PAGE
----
So what do Mormons teach?  They teach the ways of Christ which are anything but violent.  They teach integrity and forgiveness.  They teach mercy and kindness and. . . .  I think we learn these things, but we fail when we don't put them to practice (which is why we need a Savior).  I still keep thinking that one of Heavenly Father's goals must be to have all his children get along.  When we do live His commandments and live like Christ, we will get along and won't have to deal with all the junk that happens.  I guess actually living the way they should is what happened in the city of Enoch.

Saturday, September 27, 2014

A Little Bit of Hope in the World

Diane, Dawn, Me, Jan, Kembe
So it's slightly weird to me, too, that I'd go to a premier of a movie and a prescreening of a different movie within the same week! That just hasn't been my thing in life.  Today I was invited via Mormon Women Stand to see Meet the Mormons.

Let me be honest, I wasn't super excited about Meet the Mormons because why would I need to meet any more?  I also was indeed surprised that the LDS Church was going to release a film in theaters.  By the way, this particular movie was originally created to be shown in the Joseph Smith Memorial Building, but had such positive reviews at other prescreenings, that they decided to take it to THE big screen, not just one big screen.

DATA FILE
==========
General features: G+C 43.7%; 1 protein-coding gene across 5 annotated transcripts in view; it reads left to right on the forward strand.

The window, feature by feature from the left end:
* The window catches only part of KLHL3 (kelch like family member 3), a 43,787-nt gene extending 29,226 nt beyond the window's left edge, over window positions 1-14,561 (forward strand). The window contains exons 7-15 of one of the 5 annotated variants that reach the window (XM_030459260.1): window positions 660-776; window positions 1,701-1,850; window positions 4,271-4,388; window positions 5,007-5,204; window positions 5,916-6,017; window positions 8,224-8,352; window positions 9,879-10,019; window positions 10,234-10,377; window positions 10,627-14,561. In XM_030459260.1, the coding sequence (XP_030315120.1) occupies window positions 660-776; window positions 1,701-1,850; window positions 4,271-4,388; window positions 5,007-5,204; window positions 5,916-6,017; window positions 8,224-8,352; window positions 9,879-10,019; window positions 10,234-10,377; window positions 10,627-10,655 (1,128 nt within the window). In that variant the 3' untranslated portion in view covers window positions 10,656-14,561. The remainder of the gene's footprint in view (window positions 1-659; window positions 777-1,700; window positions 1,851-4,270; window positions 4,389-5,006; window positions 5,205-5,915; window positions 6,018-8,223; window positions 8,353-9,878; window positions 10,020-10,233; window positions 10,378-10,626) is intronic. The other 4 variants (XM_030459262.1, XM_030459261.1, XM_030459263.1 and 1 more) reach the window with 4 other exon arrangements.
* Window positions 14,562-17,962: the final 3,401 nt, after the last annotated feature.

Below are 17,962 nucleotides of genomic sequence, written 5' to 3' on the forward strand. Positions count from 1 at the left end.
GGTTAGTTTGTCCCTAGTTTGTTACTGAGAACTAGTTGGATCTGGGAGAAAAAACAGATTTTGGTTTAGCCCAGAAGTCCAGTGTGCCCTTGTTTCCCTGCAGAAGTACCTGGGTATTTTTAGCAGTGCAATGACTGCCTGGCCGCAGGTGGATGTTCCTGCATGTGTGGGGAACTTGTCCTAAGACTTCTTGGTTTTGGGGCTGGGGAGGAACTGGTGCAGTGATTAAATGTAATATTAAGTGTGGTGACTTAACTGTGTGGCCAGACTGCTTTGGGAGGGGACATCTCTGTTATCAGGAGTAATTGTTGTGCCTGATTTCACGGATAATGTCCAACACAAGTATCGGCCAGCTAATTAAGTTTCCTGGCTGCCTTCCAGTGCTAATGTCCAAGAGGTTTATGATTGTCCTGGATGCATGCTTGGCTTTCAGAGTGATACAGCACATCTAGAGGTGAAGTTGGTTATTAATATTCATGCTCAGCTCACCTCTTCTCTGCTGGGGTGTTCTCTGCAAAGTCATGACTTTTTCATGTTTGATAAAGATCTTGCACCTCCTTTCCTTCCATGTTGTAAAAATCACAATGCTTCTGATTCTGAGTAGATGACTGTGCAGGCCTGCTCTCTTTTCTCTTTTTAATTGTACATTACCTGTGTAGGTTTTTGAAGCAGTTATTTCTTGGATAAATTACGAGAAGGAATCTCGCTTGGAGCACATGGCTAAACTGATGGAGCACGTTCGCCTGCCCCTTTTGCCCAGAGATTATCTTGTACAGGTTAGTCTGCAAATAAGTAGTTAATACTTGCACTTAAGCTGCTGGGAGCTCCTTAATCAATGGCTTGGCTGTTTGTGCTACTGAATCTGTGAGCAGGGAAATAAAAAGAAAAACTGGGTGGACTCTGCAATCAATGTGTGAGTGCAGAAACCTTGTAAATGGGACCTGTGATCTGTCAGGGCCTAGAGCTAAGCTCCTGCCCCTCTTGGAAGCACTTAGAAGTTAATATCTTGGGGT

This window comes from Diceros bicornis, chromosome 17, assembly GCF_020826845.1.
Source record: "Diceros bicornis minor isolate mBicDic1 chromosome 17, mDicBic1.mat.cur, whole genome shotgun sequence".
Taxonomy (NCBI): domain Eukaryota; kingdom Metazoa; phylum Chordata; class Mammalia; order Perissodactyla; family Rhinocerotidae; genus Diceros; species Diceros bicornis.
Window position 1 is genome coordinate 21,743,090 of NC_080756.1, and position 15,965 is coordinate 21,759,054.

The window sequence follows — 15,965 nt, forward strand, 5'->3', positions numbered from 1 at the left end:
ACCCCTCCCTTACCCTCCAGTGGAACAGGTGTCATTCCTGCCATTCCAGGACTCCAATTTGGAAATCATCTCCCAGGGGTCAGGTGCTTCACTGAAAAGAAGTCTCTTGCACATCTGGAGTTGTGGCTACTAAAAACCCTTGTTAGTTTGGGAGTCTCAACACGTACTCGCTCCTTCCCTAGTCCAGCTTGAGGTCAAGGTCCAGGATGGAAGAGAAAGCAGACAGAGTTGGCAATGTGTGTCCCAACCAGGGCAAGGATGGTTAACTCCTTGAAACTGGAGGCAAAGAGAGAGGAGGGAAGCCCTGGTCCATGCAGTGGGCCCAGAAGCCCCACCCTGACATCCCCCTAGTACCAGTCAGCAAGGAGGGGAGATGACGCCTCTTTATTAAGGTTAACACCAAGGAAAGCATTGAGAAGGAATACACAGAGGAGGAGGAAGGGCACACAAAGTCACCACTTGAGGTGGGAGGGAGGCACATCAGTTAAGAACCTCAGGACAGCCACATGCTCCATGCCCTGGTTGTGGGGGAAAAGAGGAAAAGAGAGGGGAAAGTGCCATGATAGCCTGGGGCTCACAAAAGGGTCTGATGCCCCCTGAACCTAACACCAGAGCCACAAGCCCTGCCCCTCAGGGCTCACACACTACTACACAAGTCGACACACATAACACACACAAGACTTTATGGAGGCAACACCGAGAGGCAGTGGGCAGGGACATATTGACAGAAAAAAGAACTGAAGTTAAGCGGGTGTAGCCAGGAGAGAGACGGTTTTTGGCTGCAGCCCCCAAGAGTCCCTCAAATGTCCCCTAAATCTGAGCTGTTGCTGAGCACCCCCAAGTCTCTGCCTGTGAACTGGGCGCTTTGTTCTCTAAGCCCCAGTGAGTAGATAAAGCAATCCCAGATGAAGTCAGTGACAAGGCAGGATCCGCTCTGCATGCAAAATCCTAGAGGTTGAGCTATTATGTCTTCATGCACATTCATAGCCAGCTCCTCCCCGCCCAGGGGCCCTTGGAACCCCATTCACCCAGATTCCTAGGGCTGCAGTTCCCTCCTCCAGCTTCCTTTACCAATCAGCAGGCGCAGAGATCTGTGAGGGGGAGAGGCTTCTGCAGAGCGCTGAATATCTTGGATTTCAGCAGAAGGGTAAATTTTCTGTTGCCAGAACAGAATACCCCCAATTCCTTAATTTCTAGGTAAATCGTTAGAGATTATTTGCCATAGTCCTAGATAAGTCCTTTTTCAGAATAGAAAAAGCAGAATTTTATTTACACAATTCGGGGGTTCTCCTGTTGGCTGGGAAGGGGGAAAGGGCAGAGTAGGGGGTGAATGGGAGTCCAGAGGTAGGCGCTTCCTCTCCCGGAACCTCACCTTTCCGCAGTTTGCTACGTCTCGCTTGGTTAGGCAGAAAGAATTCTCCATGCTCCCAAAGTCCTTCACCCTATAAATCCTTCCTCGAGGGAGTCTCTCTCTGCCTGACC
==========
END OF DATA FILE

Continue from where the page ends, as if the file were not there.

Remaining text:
If you are a Latter-day Saint you will enjoy the film and might even cry.  If you are not a Latter-day Saint and are curious about Mormons and what they're really like, this will give you a feel for what they are trying to accomplish in life.  If you don't like Mormons and don't want to know anything about them, but for some weird reason see the movie anyway, if you take the Mormon element out of the film, you are left with stories of humanity where people are trying to better their own lives and the lives of people around them.  You realize there is goodness left in the world.  Some people are drawn to that goodness, and the people in this film happen to be tied together after the pattern of Christ because of their religion.  No matter your feelings about Mormons, you won't go away from the film feeling yucky.